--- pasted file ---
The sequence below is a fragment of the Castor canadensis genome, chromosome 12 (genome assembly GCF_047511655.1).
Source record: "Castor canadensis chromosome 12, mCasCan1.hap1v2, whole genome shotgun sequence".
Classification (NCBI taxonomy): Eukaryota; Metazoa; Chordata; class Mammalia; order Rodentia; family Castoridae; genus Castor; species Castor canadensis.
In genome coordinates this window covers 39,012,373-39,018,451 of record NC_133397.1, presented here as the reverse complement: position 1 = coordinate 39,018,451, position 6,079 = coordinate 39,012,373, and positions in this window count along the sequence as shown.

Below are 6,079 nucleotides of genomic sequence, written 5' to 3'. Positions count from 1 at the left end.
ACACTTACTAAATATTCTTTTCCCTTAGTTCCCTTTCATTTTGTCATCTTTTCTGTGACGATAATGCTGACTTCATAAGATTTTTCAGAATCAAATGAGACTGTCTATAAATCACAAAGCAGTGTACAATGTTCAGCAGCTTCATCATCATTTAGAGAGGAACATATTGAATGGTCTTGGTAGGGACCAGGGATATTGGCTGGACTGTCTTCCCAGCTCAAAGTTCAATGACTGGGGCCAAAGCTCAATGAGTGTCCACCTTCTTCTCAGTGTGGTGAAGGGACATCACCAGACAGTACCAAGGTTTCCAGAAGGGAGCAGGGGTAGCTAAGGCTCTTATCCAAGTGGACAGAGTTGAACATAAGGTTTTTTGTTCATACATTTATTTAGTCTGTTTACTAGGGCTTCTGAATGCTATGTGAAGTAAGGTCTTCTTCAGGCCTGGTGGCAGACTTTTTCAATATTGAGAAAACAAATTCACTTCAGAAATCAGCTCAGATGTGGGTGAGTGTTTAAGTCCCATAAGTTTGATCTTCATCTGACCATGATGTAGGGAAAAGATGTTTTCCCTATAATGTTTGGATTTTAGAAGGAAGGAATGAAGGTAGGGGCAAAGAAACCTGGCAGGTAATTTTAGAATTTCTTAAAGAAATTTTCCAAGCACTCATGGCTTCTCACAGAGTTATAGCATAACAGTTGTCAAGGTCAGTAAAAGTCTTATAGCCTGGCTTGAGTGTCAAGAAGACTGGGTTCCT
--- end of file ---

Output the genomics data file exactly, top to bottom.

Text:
The sequence below is a fragment of the Castor canadensis genome, chromosome 12 (genome assembly GCF_047511655.1).
Source record: "Castor canadensis chromosome 12, mCasCan1.hap1v2, whole genome shotgun sequence".
Classification (NCBI taxonomy): Eukaryota; Metazoa; Chordata; class Mammalia; order Rodentia; family Castoridae; genus Castor; species Castor canadensis.
In genome coordinates this window covers 39,012,373-39,018,451 of record NC_133397.1, presented here as the reverse complement: position 1 = coordinate 39,018,451, position 6,079 = coordinate 39,012,373, and positions in this window count along the sequence as shown.

Below are 6,079 nucleotides of genomic sequence, written 5' to 3'. Positions count from 1 at the left end.
ACACTTACTAAATATTCTTTTCCCTTAGTTCCCTTTCATTTTGTCATCTTTTCTGTGACGATAATGCTGACTTCATAAGATTTTTCAGAATCAAATGAGACTGTCTATAAATCACAAAGCAGTGTACAATGTTCAGCAGCTTCATCATCATTTAGAGAGGAACATATTGAATGGTCTTGGTAGGGACCAGGGATATTGGCTGGACTGTCTTCCCAGCTCAAAGTTCAATGACTGGGGCCAAAGCTCAATGAGTGTCCACCTTCTTCTCAGTGTGGTGAAGGGACATCACCAGACAGTACCAAGGTTTCCAGAAGGGAGCAGGGGTAGCTAAGGCTCTTATCCAAGTGGACAGAGTTGAACATAAGGTTTTTTGTTCATACATTTATTTAGTCTGTTTACTAGGGCTTCTGAATGCTATGTGAAGTAAGGTCTTCTTCAGGCCTGGTGGCAGACTTTTTCAATATTGAGAAAACAAATTCACTTCAGAAATCAGCTCAGATGTGGGTGAGTGTTTAAGTCCCATAAGTTTGATCTTCATCTGACCATGATGTAGGGAAAAGATGTTTTCCCTATAATGTTTGGATTTTAGAAGGAAGGAATGAAGGTAGGGGCAAAGAAACCTGGCAGGTAATTTTAGAATTTCTTAAAGAAATTTTCCAAGCACTCATGGCTTCTCACAGAGTTATAGCATAACAGTTGTCAAGGTCAGTAAAAGTCTTATAGCCTGGCTTGAGTGTCAAGAAGACTGGGTTCCT